Very recently a new interest has been shown in the literature concerning the determination of the spatial degree of coherence using interference fringes produced in a Young double slit or double hole interferometer set up [13,14]. This fact motivated us to resume and to complement work done in our labs before on the subject of measuring and using partially coherent light [15–21]. Here, we will repeat the experiments, done before in a more qualitative way [15], but now with lithographically made diffractive gratings and by using the phase shifting technique in a quantitative manner making use of the above discussed error tolerant algorithm. For the verification of the quality of the measurement the light field is prepared using binary amplitude masks with a suitable set of transparent slits being illuminated with He-Ne-light which is made spatially incoherent with the help of a moving scatterer [22]. In the past such mastered light fields have been used in some experiments [16–21] enabling lateral shearing interferograms with reduced coherent noise due to dust diffraction and similar defects in the light path.

Our experimental setup (Fig. 1) can be split into two parts: (1) a device for preparing a certain state of partial coherence by using a laser source in combination with a moving scatterer and an absorbing transparency mask and (2) a grating wedge interferometer for the measurement of the modulus of the spatial degree of coherence.

 figure: Fig. 1

Fig. 1 Scheme of the setup for preparing and measuring the degree of spatial coherence using a continuous lateral shearing interferometer based on a grating wedge.

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The light of a He-Ne-laser with wavelength λ = 632.8nm illuminates a spot of a few mm’s in diameter on a rotating scatterer producing a time-varying speckle pattern. This speckle pattern is imaged on a screen with transparent regions which function as an extended monochromatic incoherent light source in the time average. The light emerging from the screen is collimated by a collimator lens (500/80). The collimated wave field impinges onto the grating wedge (G1, G2) producing sheared waves with a progressive shear counted from the edge of the grating wedge. The diffracted first order light is then imaged through an imaging telescope with the achromatic doublets (500/80) and (80/20) onto an array detector in such a manner that the plane of the first grating G1 is sharp on the array. The scaling factor of the imaging telescope is therefore 1 : 6.25.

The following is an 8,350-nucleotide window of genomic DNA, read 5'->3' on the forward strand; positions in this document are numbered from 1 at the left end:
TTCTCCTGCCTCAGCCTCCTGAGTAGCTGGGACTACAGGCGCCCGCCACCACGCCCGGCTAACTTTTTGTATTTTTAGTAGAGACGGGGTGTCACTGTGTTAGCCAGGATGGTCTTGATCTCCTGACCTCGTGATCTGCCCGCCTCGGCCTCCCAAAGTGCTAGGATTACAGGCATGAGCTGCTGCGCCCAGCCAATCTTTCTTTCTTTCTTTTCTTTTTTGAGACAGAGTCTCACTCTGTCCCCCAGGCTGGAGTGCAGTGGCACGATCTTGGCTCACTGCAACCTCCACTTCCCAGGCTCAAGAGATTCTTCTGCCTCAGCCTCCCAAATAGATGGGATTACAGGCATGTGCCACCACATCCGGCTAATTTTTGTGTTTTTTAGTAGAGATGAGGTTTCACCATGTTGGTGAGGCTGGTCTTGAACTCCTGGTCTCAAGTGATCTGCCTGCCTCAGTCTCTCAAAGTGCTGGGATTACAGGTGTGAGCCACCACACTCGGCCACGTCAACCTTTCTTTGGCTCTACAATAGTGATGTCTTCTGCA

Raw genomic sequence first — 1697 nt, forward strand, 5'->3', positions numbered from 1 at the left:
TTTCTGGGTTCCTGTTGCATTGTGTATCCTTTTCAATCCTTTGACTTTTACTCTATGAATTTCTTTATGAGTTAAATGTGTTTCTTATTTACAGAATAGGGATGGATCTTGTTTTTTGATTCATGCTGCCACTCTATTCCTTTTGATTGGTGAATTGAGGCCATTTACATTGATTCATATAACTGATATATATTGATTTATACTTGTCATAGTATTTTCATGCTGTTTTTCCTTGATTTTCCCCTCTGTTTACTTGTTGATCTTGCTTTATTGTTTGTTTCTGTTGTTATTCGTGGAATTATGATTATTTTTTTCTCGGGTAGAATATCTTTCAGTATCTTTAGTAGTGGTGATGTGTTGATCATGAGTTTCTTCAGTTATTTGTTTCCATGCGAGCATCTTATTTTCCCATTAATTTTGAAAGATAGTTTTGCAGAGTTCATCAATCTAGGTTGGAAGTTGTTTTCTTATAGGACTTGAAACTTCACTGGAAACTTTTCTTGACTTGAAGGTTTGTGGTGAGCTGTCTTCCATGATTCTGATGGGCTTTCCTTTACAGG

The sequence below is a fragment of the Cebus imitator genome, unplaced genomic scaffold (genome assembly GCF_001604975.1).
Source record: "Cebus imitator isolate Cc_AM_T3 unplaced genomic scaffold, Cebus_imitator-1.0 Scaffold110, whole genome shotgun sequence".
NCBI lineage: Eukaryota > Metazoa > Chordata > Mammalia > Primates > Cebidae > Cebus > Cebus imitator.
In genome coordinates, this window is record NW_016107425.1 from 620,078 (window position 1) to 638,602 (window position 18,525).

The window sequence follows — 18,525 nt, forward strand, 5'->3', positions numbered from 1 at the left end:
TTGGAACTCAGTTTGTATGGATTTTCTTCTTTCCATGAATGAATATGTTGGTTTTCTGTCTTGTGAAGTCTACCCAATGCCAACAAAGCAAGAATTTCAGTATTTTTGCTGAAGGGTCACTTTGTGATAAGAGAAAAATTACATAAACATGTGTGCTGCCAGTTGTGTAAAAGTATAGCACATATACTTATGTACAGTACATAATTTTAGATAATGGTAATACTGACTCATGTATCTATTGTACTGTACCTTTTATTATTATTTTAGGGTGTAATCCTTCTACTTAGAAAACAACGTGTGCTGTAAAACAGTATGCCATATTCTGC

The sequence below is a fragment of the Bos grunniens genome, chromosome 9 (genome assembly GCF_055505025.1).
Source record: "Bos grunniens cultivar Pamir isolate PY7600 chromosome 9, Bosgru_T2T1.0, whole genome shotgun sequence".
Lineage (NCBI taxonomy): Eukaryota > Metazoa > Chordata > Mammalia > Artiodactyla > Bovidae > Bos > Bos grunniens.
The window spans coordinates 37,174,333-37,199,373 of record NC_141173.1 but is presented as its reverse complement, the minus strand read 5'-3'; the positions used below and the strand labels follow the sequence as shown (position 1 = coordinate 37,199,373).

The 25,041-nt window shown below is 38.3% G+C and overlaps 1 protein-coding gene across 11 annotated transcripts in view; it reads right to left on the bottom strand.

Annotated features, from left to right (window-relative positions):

As a photoelectric detector array serves a 1312x1082 pixel CMOS-camera MV1-D1312-80-G2-12 having a S/N-ratio better than 300 provided by Photonfocus AG Lachen [23]. The CMOS-chip is uncovered by a glass window ensuring freedom from spurious reflections and interference patterns.

For the evaluation of the interference pattern a set of 5 interferograms shall be used as has been discussed in connection with Eq. (18) and (19). For the tuning of the reference phase a lateral shift of grating G1 by one grating period perpendicularly to the rulings is made. The on-line PC controls the PZT phase shifter and processes the stored intensity data due to Eqs. (13), (14) and (18), (19).

The quality of the measurement of the modulus of the degree of spatial coherence will become visible if the degree of coherence covers a broad range of values form 0 to 1. Especially visibility values close to one would be distorted through systematic errors caused by drifts and slope errors of the reference phase shifter.

4.1. Core interferometer of the shearing setup

The core of the grating wedge interferometer is depicted in Fig. 2 and consists of two gratings G1 and G2 with identical grating periods p = 2μm. Grating G2 is rotated by an angle identical to the diffraction angle of the first diffraction order α = arcsin(λ/p) forming the wedge. From the scheme of Fig. 2 two relations can be derived - first, for the lateral shear σ in relation to the impinging height x of a ray onto the first grating and, second, for the optical path difference (OPD) of interfering rays which gives also an estimate for the longitudinal shift of selected points in the depth of the wave field.